Special Education/parochial school aide


Hi. I have a son in special ed K and I want to pull him out of regular school and put him in parochial school. A religious education is very important to me (money is an issue) and quite frankly, I dont begrudge the public school their beliefs or practices but they do certain things that make me uncomfortable. I went to parochial school and we didnt do certain things they seem to do typically in public schools. My question is- am I entitled to an aide same as I have in public school. I do not expect the school to pay for my parochial school. Luckily they have some scholarship help and I believe I will be able to afford it. But they think an aide is necessary to guide my son through the day and they do not provide that. I know there were rulings about public schools not having to pay parochial school tuition but that is not what I am asking for. I am asking for the same services they provide in public school but elsewhere because I am very uncomfortable religiously, dont know how else to put it. I am not asking them to implement a special program at a different school but I do want to have an aide and the therapy services I currently receive. I would try to do without the aide but the parochial school requested it and they are ok letting my son in on those terms. They said some schools send aides, some dont and I dont understand the law on this point. Thanks!

When you choose to enroll your son in a private school, such as a parochial school, the district does not have to provide service to him.  The school district in which the parochial school has to pay what is called "proportionate share" to the private school, but it is a very small amount of money.  I doubt it would be enough to pay an aide's wage for a school year.

That said, you may be able to find a favorable alternative by talking directly to your school district Special Education Director.  In a couple of unique circumstances, we had a parochial school student come to class the first block of the day, get his special education and then go to the private school.  In another case I was able to use 2.5 hours of aide time to give another aide a full day, in both cases it cost our district very little and provided a service to the community.  However, the law does not require special education to be provided at private schools using the public's funding.  

I also know of some parochial schools who provide some special education.  I have no idea how they fund it, but in some cases I have seen what looks very much like the public school services in a few.  

An aide costs with salary and benefits costs about $15,000 to $20,000, depending on the going wage in various areas.  While it isn't a lot of money, if you take that times all the private schools in a community it becomes a lot of money.  The federal laws, IDEA and 504 are in force for all schools, public and private, who accept federal assistance of any sort.  So the only circumstance where private schools are required to pay for special education services is when they accept federal financial support.  If the school district in which you live has an appropriate program for a child with a disability within the district, they do not have to transplant that to a private school simply because you choose it.  

I would suggest that you make an appointment with the Special Education Director and see what can be done.  

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Dr. Norm Bishop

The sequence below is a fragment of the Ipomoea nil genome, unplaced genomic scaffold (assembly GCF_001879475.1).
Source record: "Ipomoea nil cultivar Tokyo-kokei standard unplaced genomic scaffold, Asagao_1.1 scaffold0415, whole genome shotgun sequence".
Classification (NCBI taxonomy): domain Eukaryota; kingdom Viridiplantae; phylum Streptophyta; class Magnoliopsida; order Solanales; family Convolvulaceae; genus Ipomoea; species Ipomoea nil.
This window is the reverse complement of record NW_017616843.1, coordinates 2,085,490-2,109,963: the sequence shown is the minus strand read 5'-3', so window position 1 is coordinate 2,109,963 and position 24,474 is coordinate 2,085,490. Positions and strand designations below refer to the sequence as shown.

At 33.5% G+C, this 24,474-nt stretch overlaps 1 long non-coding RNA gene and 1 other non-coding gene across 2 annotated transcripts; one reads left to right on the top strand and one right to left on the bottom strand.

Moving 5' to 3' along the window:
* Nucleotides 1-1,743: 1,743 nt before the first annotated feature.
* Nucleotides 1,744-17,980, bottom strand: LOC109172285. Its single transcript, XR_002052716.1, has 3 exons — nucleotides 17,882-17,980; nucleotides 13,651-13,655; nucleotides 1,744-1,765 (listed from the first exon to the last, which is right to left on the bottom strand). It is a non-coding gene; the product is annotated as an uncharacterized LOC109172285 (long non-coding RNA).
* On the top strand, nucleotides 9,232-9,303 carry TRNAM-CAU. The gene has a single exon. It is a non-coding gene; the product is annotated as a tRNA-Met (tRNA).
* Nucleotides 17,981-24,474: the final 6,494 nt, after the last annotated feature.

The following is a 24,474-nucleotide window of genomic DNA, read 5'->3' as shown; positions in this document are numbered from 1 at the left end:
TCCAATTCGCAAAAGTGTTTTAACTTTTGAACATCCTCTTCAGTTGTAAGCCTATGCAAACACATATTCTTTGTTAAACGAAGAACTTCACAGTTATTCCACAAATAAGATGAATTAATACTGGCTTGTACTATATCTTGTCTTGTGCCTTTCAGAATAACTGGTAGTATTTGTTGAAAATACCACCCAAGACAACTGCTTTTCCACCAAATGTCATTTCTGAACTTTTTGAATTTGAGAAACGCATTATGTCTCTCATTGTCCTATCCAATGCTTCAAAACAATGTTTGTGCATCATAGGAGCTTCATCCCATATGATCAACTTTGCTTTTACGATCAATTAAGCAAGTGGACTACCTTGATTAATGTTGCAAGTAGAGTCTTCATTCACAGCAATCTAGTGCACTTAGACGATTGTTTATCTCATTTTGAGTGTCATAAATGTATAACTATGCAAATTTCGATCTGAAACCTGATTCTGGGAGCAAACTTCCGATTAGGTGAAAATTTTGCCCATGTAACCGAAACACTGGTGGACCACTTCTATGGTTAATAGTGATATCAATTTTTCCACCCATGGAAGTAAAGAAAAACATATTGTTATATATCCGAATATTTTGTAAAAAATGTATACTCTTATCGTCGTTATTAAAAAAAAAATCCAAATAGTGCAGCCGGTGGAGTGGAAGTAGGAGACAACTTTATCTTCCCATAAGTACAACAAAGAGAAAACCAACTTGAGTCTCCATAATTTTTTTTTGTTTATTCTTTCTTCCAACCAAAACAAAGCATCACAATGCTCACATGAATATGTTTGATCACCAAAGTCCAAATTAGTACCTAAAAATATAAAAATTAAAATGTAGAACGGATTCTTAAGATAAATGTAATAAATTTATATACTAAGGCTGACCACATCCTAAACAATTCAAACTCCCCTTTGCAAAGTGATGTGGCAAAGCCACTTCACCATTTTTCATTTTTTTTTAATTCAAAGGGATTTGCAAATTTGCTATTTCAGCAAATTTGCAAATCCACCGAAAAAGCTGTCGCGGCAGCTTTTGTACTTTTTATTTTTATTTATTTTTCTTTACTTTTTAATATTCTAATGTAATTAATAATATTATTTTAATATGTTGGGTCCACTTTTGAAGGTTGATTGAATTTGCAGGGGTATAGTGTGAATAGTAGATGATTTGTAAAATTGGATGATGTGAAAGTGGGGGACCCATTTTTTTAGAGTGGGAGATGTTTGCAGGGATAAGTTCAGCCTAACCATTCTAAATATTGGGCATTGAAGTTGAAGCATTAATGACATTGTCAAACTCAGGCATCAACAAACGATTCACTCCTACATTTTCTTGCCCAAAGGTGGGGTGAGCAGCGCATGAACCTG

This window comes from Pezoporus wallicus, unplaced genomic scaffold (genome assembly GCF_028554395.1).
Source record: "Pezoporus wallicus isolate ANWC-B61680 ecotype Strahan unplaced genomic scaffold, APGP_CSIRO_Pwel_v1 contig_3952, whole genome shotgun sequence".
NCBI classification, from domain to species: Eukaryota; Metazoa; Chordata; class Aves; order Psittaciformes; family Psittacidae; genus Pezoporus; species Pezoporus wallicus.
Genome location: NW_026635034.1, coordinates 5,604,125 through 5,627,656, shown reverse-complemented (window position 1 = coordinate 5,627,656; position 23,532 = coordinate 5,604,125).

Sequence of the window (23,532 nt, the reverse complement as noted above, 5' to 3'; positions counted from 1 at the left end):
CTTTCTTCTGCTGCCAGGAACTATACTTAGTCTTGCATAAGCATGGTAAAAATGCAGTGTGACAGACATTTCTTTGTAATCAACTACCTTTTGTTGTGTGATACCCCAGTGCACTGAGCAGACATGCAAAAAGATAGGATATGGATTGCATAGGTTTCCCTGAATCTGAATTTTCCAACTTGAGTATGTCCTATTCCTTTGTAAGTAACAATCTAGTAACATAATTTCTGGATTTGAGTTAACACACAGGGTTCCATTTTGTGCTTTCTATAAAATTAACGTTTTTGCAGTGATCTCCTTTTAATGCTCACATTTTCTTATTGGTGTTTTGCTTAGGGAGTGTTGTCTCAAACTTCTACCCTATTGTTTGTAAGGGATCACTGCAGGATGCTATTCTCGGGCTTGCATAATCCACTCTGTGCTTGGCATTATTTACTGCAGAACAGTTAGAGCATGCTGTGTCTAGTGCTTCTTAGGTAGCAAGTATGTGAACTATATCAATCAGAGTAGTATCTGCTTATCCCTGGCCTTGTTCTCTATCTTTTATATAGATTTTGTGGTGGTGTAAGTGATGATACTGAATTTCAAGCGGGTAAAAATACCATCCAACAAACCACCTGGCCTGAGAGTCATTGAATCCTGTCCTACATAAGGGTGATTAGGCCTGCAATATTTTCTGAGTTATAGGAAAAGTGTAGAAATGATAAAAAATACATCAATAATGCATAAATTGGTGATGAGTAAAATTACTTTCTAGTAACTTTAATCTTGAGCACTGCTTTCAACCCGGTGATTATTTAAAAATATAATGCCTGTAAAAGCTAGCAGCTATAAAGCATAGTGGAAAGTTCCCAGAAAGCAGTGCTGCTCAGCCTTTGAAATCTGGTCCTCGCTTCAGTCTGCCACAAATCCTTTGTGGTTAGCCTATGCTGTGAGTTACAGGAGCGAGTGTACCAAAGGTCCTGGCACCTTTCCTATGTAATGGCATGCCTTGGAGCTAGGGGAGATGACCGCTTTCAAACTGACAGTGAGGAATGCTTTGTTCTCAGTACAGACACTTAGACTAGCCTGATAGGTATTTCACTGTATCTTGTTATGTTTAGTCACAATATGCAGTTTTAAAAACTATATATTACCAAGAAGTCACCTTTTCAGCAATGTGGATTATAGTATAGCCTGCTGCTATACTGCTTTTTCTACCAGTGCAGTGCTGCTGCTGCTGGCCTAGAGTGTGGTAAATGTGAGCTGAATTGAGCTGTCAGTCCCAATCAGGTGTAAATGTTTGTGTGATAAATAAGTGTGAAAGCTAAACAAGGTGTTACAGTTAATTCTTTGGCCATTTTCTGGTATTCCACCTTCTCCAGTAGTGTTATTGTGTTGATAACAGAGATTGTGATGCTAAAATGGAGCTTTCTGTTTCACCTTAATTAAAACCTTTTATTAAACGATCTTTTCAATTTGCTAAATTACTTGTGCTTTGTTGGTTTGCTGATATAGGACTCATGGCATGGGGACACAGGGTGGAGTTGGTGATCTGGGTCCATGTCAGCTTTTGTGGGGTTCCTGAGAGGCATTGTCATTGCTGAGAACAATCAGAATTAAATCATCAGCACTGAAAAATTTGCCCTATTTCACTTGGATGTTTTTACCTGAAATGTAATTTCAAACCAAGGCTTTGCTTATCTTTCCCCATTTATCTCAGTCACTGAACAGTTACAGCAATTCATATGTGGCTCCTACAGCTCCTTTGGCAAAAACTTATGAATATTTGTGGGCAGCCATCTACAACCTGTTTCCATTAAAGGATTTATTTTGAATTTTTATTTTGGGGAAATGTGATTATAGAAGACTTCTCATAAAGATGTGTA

I have spent nealy 40 years in the area of Special Education. I have had the pleasure of teaching pre-school, elementary, middle, high school and college levels, as well as, served in school district administration buildings in classroom/legal support positions. I have also spent some time working in a State Department of Education Exceptional Student Services Office and am now currently Division Head and Director of Institutional Research at Alice Lloyd College in Pippa Passes, Kentucky. I also teach special education classes on campus. I have also taught full time teacher preparation at Northern Arizona University on the Tucson Campus, Seattle Pacific University, and at the University of Wyoming in Laramie, Wyoming. In addition to that I have taught adjunct at Seattle Pacific University, City University in Seattle, Ashford University, and Grand Canyon University.


I have experienced directly special education legal issues, process and procedure, and have taught at all levels in every special education category except gifted. My major expertise is diagnostic prescriptive teaching, literacy as it relates to disabilities, technology in special education, and Educational Leadership. My greatest passion in the field is building new programs, implementing and doing the research to see how they work. My Dissertation and principle research interest is in the area of inclusive education, primarily co-teaching of students with disabilities in the general education classroom.

Council for Exceptional Children, Association for the Supervision of Curriculum, National Reading Council.

Teaching Exceptional Children, Published computer assisted instruction, titled PAL, Special Education Basics, college Textbook, Teaching with Precision, college Textbook, Various devotionals at the website, Preachitteachit.com.

I have a B.A. in Secondary Education, a Masters in Special Education (cross categorical), administrative certification, and a second B.A. in Elementary Education. I completed my doctorate in Educational Leadership at Northern Arizona University.

Awards and Honors
Best Summer Program in the Nation (Honorable Mention, when I was Teaching) Multiple local awards

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